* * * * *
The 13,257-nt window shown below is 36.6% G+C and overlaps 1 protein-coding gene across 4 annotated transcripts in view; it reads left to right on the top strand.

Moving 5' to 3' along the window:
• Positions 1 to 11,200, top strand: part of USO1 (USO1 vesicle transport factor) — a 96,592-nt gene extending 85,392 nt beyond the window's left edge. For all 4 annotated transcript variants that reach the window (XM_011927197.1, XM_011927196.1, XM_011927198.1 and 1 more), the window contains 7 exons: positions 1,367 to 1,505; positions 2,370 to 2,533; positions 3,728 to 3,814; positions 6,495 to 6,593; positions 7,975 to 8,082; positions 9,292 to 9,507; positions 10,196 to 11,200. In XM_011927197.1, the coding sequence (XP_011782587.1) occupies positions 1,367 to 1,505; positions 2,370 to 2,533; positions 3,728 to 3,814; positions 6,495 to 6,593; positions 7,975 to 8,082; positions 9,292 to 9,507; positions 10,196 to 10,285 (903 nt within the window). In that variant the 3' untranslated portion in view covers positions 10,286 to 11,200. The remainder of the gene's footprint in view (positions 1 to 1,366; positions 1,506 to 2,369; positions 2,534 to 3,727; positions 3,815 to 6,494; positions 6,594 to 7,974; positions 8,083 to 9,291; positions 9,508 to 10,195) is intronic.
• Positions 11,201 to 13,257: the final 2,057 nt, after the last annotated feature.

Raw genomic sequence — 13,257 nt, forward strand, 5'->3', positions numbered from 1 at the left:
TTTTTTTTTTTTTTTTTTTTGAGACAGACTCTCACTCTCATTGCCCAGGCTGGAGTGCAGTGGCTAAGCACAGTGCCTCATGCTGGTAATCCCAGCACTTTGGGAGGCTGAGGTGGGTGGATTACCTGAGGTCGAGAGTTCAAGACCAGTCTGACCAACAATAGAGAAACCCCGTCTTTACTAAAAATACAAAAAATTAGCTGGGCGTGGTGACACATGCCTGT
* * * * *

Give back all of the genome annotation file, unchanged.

The 13,257-nt window shown below is 36.6% G+C and overlaps 1 protein-coding gene across 4 annotated transcripts in view; it reads left to right on the top strand.

Moving 5' to 3' along the window:
• Positions 1 to 11,200, top strand: part of USO1 (USO1 vesicle transport factor) — a 96,592-nt gene extending 85,392 nt beyond the window's left edge. For all 4 annotated transcript variants that reach the window (XM_011927197.1, XM_011927196.1, XM_011927198.1 and 1 more), the window contains 7 exons: positions 1,367 to 1,505; positions 2,370 to 2,533; positions 3,728 to 3,814; positions 6,495 to 6,593; positions 7,975 to 8,082; positions 9,292 to 9,507; positions 10,196 to 11,200. In XM_011927197.1, the coding sequence (XP_011782587.1) occupies positions 1,367 to 1,505; positions 2,370 to 2,533; positions 3,728 to 3,814; positions 6,495 to 6,593; positions 7,975 to 8,082; positions 9,292 to 9,507; positions 10,196 to 10,285 (903 nt within the window). In that variant the 3' untranslated portion in view covers positions 10,286 to 11,200. The remainder of the gene's footprint in view (positions 1 to 1,366; positions 1,506 to 2,369; positions 2,534 to 3,727; positions 3,815 to 6,494; positions 6,594 to 7,974; positions 8,083 to 9,291; positions 9,508 to 10,195) is intronic.
• Positions 11,201 to 13,257: the final 2,057 nt, after the last annotated feature.

Raw genomic sequence — 13,257 nt, forward strand, 5'->3', positions numbered from 1 at the left:
TTTTTTTTTTTTTTTTTTTTGAGACAGACTCTCACTCTCATTGCCCAGGCTGGAGTGCAGTGGCTAAGCACAGTGCCTCATGCTGGTAATCCCAGCACTTTGGGAGGCTGAGGTGGGTGGATTACCTGAGGTCGAGAGTTCAAGACCAGTCTGACCAACAATAGAGAAACCCCGTCTTTACTAAAAATACAAAAAATTAGCTGGGCGTGGTGACACATGCCTGT